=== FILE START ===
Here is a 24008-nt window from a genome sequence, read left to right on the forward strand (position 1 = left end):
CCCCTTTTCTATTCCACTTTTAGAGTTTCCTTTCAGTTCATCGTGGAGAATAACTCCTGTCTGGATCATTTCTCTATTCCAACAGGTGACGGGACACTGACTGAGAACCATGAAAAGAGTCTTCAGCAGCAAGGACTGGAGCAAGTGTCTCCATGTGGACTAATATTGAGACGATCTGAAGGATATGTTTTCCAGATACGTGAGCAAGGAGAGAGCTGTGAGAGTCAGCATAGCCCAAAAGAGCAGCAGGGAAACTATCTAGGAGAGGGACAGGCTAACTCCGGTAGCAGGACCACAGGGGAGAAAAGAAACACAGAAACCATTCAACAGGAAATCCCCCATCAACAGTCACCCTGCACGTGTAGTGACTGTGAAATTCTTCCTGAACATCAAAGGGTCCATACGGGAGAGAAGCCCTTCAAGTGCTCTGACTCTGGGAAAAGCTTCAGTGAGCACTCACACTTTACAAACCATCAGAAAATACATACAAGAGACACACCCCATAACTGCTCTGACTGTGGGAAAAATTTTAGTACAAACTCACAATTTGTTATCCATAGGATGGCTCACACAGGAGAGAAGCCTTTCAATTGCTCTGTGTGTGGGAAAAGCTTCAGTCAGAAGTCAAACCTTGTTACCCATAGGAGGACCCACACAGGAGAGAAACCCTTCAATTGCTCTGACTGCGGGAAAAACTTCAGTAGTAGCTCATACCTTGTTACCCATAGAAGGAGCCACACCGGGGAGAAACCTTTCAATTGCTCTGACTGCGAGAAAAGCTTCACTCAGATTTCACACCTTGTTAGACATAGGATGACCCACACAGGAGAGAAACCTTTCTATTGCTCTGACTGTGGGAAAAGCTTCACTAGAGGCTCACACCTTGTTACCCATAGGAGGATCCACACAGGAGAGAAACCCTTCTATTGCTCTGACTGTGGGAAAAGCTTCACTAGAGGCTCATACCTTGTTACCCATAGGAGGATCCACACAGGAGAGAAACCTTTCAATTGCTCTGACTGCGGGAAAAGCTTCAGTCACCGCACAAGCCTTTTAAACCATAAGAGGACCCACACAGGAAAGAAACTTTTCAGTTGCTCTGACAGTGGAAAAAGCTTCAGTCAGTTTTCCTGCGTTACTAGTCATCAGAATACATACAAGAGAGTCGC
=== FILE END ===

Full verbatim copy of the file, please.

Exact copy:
Here is a 24008-nt window from a genome sequence, read left to right on the forward strand (position 1 = left end):
CCCCTTTTCTATTCCACTTTTAGAGTTTCCTTTCAGTTCATCGTGGAGAATAACTCCTGTCTGGATCATTTCTCTATTCCAACAGGTGACGGGACACTGACTGAGAACCATGAAAAGAGTCTTCAGCAGCAAGGACTGGAGCAAGTGTCTCCATGTGGACTAATATTGAGACGATCTGAAGGATATGTTTTCCAGATACGTGAGCAAGGAGAGAGCTGTGAGAGTCAGCATAGCCCAAAAGAGCAGCAGGGAAACTATCTAGGAGAGGGACAGGCTAACTCCGGTAGCAGGACCACAGGGGAGAAAAGAAACACAGAAACCATTCAACAGGAAATCCCCCATCAACAGTCACCCTGCACGTGTAGTGACTGTGAAATTCTTCCTGAACATCAAAGGGTCCATACGGGAGAGAAGCCCTTCAAGTGCTCTGACTCTGGGAAAAGCTTCAGTGAGCACTCACACTTTACAAACCATCAGAAAATACATACAAGAGACACACCCCATAACTGCTCTGACTGTGGGAAAAATTTTAGTACAAACTCACAATTTGTTATCCATAGGATGGCTCACACAGGAGAGAAGCCTTTCAATTGCTCTGTGTGTGGGAAAAGCTTCAGTCAGAAGTCAAACCTTGTTACCCATAGGAGGACCCACACAGGAGAGAAACCCTTCAATTGCTCTGACTGCGGGAAAAACTTCAGTAGTAGCTCATACCTTGTTACCCATAGAAGGAGCCACACCGGGGAGAAACCTTTCAATTGCTCTGACTGCGAGAAAAGCTTCACTCAGATTTCACACCTTGTTAGACATAGGATGACCCACACAGGAGAGAAACCTTTCTATTGCTCTGACTGTGGGAAAAGCTTCACTAGAGGCTCACACCTTGTTACCCATAGGAGGATCCACACAGGAGAGAAACCCTTCTATTGCTCTGACTGTGGGAAAAGCTTCACTAGAGGCTCATACCTTGTTACCCATAGGAGGATCCACACAGGAGAGAAACCTTTCAATTGCTCTGACTGCGGGAAAAGCTTCAGTCACCGCACAAGCCTTTTAAACCATAAGAGGACCCACACAGGAAAGAAACTTTTCAGTTGCTCTGACAGTGGAAAAAGCTTCAGTCAGTTTTCCTGCGTTACTAGTCATCAGAATACATACAAGAGAGTCGC